Electric vehicles are far from the anomalies they once were. Indeed, there are almost 300,000 completely electric cars on UK roads right now and that number is always rising. However, one of the barriers keeping the UK from wider adoption is the lack of charging infrastructure. There are certainly many more charging stations than there were a few years ago but it’s nowhere near enough.
Why is this? Many have argued it’s the UK’s energy regulators refusal to lower the cost of connecting charging stations to the grid, leaving thousands of Vauxhall electric cars without access to regular power. Thankfully, they seem to finally be listening to reason with Ofgem recently announcing tens of millions of pounds of investment in new connections that will mean not only more charging stations but faster ones too.
These announcements couldn’t have come at a better time given the recent decision on behalf of the UK government to ban the sale of petrol and diesel cars by 2030 to reduce emissions. To make up for this major shift, it’s estimated that around ten times the amount of charging stations that are available now are going to need to be connected to the grid. Right now there’s around 25,000 in the UK, so that puts the number at a quarter of a million. To get that many operational in under ten years is going to be quite the undertaking.
According to Ofgem, these new regulatory shifts represent “an important change that allows more people to access charging points where they need them.” It’s a move that;’s not only going to be useful to businesses with large fleets that will need to be switched to electric in the coming years but individual drivers too. There are also going to be notable benefits for those local governments trying to install charging hubs in areas with little to no on-street parking.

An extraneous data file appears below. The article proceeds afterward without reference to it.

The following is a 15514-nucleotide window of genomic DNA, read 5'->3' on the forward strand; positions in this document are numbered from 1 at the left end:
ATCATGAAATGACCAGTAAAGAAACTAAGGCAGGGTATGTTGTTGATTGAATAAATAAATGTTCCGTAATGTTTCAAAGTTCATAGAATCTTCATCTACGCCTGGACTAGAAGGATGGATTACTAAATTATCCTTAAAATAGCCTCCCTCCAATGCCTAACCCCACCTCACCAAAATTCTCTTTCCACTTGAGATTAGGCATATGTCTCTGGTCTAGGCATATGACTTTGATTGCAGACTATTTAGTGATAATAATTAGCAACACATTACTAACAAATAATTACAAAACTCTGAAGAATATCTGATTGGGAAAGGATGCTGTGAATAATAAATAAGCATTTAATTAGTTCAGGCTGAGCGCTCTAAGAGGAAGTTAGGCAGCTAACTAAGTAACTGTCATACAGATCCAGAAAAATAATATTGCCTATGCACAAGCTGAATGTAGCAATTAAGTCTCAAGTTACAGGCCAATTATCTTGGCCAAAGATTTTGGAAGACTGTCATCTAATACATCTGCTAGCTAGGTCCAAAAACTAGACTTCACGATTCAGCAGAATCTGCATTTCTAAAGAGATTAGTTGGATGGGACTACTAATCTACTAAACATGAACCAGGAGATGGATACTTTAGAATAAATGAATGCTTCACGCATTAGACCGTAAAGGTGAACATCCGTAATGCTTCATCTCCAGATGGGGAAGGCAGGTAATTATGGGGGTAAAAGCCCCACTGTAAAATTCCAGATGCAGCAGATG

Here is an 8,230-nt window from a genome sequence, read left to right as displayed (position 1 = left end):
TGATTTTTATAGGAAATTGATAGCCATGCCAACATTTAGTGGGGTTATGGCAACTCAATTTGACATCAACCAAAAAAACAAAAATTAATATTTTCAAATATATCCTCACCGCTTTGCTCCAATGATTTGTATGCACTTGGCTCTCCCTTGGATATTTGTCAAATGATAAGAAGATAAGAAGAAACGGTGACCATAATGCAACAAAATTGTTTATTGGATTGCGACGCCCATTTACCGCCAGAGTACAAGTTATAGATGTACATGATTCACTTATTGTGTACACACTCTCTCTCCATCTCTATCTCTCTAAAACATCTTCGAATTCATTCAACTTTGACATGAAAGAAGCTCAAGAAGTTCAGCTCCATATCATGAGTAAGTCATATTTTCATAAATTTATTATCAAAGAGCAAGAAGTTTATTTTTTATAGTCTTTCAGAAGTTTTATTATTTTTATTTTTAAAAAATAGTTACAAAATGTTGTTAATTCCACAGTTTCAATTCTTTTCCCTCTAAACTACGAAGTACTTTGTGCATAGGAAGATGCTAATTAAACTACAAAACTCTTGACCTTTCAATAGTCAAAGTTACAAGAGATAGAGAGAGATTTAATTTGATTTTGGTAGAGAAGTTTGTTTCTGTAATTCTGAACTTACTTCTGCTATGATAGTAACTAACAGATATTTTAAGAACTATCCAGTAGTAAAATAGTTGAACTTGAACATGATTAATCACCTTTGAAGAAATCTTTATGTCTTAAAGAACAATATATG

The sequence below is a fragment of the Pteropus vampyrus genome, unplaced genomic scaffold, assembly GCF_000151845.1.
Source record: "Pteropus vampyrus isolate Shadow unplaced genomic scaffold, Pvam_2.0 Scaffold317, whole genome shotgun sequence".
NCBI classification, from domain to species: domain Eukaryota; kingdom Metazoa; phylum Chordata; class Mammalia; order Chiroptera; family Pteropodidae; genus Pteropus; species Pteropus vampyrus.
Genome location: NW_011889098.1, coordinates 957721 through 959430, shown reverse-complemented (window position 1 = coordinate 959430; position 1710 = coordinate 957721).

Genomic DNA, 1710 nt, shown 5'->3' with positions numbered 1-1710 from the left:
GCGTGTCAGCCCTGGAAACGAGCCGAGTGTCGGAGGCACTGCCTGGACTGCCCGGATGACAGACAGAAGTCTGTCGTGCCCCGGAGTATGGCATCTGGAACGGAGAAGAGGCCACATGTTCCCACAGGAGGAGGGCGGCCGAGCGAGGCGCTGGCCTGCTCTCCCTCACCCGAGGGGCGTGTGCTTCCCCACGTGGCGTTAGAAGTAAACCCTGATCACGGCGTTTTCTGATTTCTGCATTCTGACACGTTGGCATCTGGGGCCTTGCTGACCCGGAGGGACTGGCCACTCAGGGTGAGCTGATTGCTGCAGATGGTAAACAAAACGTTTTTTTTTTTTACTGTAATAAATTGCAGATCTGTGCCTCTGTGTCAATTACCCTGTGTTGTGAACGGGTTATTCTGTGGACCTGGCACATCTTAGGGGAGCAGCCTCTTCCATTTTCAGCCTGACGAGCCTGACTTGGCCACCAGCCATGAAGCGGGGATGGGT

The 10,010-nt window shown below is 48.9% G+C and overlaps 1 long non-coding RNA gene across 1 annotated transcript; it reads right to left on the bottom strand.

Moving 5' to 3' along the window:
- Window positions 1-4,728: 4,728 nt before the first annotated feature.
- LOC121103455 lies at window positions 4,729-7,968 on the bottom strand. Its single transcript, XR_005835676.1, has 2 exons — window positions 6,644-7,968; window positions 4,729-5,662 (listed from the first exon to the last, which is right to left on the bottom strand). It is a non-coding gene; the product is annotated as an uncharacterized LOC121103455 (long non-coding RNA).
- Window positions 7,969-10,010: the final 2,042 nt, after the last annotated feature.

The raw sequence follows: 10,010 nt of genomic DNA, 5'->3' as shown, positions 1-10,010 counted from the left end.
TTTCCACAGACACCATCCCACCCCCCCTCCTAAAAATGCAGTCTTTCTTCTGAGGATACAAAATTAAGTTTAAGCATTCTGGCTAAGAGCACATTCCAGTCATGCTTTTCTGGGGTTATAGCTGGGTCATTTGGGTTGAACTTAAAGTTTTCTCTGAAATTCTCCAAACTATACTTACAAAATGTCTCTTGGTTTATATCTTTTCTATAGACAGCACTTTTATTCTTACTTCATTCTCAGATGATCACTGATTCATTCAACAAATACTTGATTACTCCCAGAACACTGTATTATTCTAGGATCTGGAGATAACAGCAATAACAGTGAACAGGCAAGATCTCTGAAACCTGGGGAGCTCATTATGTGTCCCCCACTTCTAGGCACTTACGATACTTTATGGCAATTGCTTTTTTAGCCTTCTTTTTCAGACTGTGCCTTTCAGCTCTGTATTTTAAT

Toddington Harper, the Founder and CEO of Gridserve, which opened the UK’s first EV-only vestibule last year, said: “The cost of strengthening the power grid can be exorbitantly expensive in some areas. But by reimbursing these costs through ongoing network charges paid by all users of the distribution system, this creates the opportunity to provide charging infrastructure to many additional locations.” John Diviney, CEO of Highway Service Operator Welcome Break, added that the proposal was: “A very positive development for charging on highway networks.”
In all, it points to a positive future for the UK’s electric vehicle economy. It’s one that needs to truly work if we’re going to commit to our zero carbon emissions pledge and while it is just one step on the ladder towards complete carbon neutrality, it’s arguably the most important one.